Washington, managed by Clark Griffith, dropped from fourth in 1915 to seventh this season with a76-77 record.  The Senators had no power, having the lowest slugging percentage in the American League, and had passable pitching.

Surprisingly, this will be the last season Johnson leads the AL in innings pitched. He’ll still pitch over 300 innings for the next two seasons, but then start declining after that. Of course, he is all of 28 at this point and still has an incredible amount of seasons left. My prediction is he’s going to wind up with 18 All-Star teams, which at this point would be the all-time record. I better start researching his life, because I’m going to be writing a lot about him apparently!


P-Babe Ruth, Boston Red Sox, 21 Years Old, 1916 AL MVP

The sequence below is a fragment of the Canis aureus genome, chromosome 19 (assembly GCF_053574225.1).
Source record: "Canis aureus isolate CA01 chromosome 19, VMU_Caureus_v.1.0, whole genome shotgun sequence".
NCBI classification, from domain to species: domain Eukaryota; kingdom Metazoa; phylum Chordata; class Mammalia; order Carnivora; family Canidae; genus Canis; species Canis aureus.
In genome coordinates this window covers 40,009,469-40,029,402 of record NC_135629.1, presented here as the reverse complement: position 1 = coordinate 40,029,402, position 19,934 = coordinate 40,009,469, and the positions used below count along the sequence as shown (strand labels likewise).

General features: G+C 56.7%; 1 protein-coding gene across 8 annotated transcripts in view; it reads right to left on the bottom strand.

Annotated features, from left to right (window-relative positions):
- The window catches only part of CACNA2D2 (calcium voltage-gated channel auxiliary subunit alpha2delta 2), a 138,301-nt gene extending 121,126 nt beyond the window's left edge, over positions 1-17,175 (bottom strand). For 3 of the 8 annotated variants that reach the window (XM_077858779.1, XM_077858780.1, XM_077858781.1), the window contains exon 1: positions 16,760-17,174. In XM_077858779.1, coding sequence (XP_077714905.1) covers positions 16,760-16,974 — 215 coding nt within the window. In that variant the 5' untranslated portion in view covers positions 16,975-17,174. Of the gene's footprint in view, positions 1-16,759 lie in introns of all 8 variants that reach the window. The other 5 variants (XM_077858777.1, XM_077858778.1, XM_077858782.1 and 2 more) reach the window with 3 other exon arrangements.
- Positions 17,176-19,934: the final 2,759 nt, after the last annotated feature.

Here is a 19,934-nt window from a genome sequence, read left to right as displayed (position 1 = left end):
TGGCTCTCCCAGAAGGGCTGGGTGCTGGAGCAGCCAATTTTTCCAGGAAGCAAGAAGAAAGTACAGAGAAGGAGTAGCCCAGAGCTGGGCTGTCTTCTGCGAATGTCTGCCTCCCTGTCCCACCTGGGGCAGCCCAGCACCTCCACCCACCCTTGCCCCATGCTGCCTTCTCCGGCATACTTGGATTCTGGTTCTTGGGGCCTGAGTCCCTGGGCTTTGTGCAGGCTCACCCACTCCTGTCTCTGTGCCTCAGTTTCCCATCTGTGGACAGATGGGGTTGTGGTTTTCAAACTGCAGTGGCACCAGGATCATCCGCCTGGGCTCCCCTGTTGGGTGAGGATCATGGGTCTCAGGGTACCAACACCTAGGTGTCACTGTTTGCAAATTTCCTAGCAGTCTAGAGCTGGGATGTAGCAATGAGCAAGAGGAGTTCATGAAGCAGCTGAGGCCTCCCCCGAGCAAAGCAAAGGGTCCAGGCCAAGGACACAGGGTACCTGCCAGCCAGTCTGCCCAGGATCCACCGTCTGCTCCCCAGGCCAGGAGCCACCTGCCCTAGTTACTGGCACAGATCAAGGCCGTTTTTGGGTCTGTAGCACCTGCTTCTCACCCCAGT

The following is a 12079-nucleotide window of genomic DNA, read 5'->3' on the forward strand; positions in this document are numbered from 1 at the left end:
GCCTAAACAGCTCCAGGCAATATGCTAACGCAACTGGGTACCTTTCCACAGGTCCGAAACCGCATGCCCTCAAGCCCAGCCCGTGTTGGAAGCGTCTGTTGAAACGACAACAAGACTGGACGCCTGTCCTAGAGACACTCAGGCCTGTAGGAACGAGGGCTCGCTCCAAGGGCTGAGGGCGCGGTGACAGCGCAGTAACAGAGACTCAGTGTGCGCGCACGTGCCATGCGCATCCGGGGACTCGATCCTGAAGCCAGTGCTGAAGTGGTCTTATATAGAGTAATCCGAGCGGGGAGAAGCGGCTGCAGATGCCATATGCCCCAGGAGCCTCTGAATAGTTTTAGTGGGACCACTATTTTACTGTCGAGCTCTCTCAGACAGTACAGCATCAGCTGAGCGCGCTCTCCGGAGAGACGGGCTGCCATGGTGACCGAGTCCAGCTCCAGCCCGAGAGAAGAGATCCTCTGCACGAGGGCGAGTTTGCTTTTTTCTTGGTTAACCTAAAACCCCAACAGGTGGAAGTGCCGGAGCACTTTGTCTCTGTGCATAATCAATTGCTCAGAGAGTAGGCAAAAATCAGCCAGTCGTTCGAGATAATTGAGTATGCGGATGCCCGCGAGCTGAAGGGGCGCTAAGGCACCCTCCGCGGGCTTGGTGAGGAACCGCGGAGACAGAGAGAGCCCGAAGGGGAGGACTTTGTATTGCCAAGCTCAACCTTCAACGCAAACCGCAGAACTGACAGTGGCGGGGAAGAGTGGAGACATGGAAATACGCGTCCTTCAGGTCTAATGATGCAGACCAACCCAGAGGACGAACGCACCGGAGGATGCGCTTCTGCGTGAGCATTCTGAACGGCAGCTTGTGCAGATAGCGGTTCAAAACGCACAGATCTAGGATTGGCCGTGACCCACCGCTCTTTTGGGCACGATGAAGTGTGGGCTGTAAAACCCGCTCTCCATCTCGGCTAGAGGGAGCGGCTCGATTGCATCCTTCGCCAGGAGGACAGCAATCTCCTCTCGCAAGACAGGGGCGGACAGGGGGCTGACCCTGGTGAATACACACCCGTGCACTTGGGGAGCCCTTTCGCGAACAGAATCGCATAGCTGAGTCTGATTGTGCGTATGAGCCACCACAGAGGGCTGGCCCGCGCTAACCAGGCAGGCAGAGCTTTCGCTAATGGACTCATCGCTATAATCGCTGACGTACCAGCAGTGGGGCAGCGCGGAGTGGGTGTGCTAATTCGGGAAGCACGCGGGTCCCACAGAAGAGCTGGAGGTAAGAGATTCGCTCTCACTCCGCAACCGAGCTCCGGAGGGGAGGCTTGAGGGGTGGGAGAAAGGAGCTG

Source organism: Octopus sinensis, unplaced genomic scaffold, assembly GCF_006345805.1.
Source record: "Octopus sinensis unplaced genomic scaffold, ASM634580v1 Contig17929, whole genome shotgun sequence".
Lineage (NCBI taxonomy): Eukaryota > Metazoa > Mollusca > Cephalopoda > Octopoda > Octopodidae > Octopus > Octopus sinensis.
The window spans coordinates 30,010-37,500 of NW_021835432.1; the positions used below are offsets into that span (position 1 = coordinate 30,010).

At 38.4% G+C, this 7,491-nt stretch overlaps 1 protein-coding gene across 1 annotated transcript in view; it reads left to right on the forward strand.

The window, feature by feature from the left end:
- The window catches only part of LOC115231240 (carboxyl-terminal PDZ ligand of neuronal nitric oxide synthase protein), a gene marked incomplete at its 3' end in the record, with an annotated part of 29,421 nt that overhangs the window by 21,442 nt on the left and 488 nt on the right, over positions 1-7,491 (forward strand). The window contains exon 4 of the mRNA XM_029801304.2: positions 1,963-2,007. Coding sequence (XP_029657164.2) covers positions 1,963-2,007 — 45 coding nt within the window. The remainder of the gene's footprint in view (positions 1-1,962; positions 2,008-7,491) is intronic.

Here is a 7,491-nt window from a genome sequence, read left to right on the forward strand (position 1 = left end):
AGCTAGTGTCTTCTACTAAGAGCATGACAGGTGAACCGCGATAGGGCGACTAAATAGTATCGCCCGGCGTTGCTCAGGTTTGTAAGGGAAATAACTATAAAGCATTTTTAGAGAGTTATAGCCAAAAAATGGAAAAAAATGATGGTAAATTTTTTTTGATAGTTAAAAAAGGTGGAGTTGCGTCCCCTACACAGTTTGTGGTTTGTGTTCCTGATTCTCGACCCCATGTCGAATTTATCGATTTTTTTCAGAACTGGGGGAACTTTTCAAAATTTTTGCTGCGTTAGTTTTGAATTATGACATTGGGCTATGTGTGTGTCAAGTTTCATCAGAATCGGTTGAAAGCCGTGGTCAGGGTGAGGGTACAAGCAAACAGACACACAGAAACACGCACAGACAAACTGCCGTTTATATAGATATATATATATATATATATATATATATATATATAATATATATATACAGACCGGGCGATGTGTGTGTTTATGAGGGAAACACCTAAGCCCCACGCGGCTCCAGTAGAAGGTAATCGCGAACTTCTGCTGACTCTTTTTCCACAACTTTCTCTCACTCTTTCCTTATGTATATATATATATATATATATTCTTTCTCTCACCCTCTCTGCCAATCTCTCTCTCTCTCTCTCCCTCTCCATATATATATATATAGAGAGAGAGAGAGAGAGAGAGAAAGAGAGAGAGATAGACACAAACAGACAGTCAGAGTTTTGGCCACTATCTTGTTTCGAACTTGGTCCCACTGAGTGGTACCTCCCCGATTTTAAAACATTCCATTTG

23-12, 1.75 ERA, 170 K, .272, 3 HR, 16 RBI

WAR Rank: 2

Hall of Fames:


Cooperstown: Yes (Inducted in 1936)

Ron’s: No (Would require one more All-Star season. Sure thing)


Led in:


1916 AL Pitching Title

Earned Run Average-1.75

Hits per 9 IP-6.396

Games Started-40


Home Runs per 9 IP-0.000

Adjusted ERA+-158

Adj. Pitching Runs-37

Adj. Pitching Wins-4.4

Putouts as P-24

1st Time All-Star-George Herman “Babe” or “The Bambino” or “The Sultan of Swat” or “Jidge” Ruth was born on February 6, 1895 in Baltimore, MD. The six-foot-two, 215 pound left-handed pitching, left-handed hitting pitcher is going to end being the greatest player of all-time. He started with Boston in 1914 and had an 18-8 record in 1915, but didn’t make the All-Star team. That’s okay, he’s got plenty of these lists in his future. I also named him the American League MVP this year, the first of many.

With Babe leading the way, Boston won the AL pennant, with Bill Carrigan coaching it to a 91-63 record. On May 19, Boston was 13-15 and seven games out of first, but went 78-48 the rest of the way to win the league by two games over the White Sox and four games over Detroit. Surprisingly, the Red Sox couldn’t hit, having the second lowest amount of homers in the league ironically. Their pitching staff, led by Ruth, had the lowest AL team ERA.